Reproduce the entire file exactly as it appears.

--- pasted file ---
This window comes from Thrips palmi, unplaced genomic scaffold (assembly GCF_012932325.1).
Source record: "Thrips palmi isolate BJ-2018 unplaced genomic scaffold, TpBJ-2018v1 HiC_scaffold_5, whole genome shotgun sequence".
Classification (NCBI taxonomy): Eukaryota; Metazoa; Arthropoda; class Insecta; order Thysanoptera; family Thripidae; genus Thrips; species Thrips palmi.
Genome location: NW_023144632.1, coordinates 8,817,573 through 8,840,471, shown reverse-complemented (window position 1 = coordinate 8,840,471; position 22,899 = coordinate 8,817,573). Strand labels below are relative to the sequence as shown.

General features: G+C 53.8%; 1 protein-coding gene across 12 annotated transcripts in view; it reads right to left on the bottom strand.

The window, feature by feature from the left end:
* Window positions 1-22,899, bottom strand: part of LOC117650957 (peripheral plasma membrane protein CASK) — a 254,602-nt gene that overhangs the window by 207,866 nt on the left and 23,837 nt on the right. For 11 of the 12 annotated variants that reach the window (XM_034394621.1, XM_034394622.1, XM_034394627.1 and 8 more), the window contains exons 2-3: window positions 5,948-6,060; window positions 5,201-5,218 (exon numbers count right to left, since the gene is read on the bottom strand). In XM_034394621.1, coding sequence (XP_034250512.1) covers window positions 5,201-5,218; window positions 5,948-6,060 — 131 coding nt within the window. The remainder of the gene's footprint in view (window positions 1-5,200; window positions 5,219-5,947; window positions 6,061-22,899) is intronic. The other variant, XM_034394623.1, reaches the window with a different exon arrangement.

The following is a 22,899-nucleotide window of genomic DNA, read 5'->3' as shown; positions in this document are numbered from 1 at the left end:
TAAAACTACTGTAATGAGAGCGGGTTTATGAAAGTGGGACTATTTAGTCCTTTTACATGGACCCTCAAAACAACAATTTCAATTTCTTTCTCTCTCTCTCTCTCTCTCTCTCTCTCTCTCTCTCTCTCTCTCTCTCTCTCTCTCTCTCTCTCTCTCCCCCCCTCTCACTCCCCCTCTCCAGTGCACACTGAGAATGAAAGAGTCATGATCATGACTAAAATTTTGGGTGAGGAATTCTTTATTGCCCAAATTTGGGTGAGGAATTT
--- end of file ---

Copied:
This window comes from Thrips palmi, unplaced genomic scaffold (assembly GCF_012932325.1).
Source record: "Thrips palmi isolate BJ-2018 unplaced genomic scaffold, TpBJ-2018v1 HiC_scaffold_5, whole genome shotgun sequence".
Classification (NCBI taxonomy): Eukaryota; Metazoa; Arthropoda; class Insecta; order Thysanoptera; family Thripidae; genus Thrips; species Thrips palmi.
Genome location: NW_023144632.1, coordinates 8,817,573 through 8,840,471, shown reverse-complemented (window position 1 = coordinate 8,840,471; position 22,899 = coordinate 8,817,573). Strand labels below are relative to the sequence as shown.

General features: G+C 53.8%; 1 protein-coding gene across 12 annotated transcripts in view; it reads right to left on the bottom strand.

The window, feature by feature from the left end:
* Window positions 1-22,899, bottom strand: part of LOC117650957 (peripheral plasma membrane protein CASK) — a 254,602-nt gene that overhangs the window by 207,866 nt on the left and 23,837 nt on the right. For 11 of the 12 annotated variants that reach the window (XM_034394621.1, XM_034394622.1, XM_034394627.1 and 8 more), the window contains exons 2-3: window positions 5,948-6,060; window positions 5,201-5,218 (exon numbers count right to left, since the gene is read on the bottom strand). In XM_034394621.1, coding sequence (XP_034250512.1) covers window positions 5,201-5,218; window positions 5,948-6,060 — 131 coding nt within the window. The remainder of the gene's footprint in view (window positions 1-5,200; window positions 5,219-5,947; window positions 6,061-22,899) is intronic. The other variant, XM_034394623.1, reaches the window with a different exon arrangement.

The following is a 22,899-nucleotide window of genomic DNA, read 5'->3' as shown; positions in this document are numbered from 1 at the left end:
TAAAACTACTGTAATGAGAGCGGGTTTATGAAAGTGGGACTATTTAGTCCTTTTACATGGACCCTCAAAACAACAATTTCAATTTCTTTCTCTCTCTCTCTCTCTCTCTCTCTCTCTCTCTCTCTCTCTCTCTCTCTCTCTCTCTCTCTCTCTCTCCCCCCCTCTCACTCCCCCTCTCCAGTGCACACTGAGAATGAAAGAGTCATGATCATGACTAAAATTTTGGGTGAGGAATTCTTTATTGCCCAAATTTGGGTGAGGAATTT